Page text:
Two new studies estimate that life expectancy in the U.S. was reduced by more than a year due to the coronavirus pandemic.
According to a study published in the peer-review journal British Medical Journal, researchers found that the average life expectancy in 2018 was about 79 years. Still, they declined to about 77 years by the end of 2020.
According to the JAMA Network Open Journal, the virus shortened life expectancy for the Latino population by 3.05 years, 2.10 years for Black Americans, and 0.94 years for the white population.
These are updated estimates that researchers projected in October when they estimated life expectancy to decline in 2020 by 1.13 years for the overall population in the U.S., 3.03 years for the Latino population, 1.90 years for the Black population, and 0.68 years for the white population.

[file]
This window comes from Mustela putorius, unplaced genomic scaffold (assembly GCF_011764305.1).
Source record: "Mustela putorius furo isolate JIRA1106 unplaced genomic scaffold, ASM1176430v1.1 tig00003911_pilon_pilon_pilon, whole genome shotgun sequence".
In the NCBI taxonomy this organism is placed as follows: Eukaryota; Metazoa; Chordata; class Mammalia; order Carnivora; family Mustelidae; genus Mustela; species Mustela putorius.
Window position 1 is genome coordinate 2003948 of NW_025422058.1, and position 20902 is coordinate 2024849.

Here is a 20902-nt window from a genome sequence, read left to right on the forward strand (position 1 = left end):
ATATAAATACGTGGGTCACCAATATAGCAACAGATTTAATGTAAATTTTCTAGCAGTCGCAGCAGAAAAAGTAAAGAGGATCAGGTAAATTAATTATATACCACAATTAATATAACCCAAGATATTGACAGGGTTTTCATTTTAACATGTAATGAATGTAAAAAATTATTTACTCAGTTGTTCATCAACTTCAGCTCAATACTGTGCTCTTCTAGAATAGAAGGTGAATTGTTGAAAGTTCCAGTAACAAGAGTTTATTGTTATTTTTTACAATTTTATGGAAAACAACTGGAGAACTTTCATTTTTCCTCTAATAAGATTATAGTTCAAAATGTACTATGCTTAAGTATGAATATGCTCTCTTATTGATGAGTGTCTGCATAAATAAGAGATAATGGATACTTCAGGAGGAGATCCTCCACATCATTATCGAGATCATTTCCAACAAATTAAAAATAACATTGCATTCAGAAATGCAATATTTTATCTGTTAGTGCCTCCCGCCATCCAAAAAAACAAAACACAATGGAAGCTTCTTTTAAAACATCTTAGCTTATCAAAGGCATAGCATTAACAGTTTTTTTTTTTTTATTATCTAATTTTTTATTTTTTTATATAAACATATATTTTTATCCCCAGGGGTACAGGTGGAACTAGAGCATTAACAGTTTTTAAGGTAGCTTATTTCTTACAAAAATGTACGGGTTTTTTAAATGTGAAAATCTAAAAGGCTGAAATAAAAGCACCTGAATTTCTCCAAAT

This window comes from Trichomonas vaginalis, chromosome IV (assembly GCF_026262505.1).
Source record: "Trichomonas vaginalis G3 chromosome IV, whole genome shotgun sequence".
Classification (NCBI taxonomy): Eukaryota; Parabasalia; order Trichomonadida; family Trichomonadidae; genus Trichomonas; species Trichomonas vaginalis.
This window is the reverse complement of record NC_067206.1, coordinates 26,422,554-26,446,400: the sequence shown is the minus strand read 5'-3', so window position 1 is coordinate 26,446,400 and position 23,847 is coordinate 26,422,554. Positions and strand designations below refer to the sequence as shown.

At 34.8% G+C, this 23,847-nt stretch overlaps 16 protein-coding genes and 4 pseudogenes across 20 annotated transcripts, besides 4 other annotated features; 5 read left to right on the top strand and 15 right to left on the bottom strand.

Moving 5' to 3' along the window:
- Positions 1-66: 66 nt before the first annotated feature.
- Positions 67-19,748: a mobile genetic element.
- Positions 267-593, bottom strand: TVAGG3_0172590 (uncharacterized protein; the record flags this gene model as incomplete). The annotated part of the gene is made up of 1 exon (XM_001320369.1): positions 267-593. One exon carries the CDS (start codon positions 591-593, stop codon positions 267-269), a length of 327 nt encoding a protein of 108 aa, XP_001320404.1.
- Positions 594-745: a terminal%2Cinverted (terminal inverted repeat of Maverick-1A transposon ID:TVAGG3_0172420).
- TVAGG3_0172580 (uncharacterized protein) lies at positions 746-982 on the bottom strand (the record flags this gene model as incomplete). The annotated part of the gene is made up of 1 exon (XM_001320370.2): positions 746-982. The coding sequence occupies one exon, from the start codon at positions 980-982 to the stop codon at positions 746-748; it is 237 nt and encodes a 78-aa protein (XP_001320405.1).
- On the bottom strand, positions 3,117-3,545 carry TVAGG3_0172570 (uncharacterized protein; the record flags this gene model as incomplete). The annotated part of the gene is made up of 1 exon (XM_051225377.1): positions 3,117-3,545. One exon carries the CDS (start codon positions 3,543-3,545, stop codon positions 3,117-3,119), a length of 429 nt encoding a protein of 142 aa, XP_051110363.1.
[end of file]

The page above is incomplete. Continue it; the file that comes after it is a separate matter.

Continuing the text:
"The change in life expectancy among the Black population was smaller than projected but remained much larger than that for the white population," researchers said in the study. "The differences are likely partly due to the changing geography of the outbreak: since our October projections, Midwestern and Mountain states with large white populations experienced surges in COVID-19 cases and deaths. A minor change in estimates resulted from using 2018 rather than 2017 for the absent COVID-19 scenario."
The researchers noted that the Latino population had a seven-year advantage in life expectancy before the pandemic compared to the Black population and a three-year advantage over the white population.
Researchers added that the Latino population had "the largest life expectancy decline associated with COVID-19."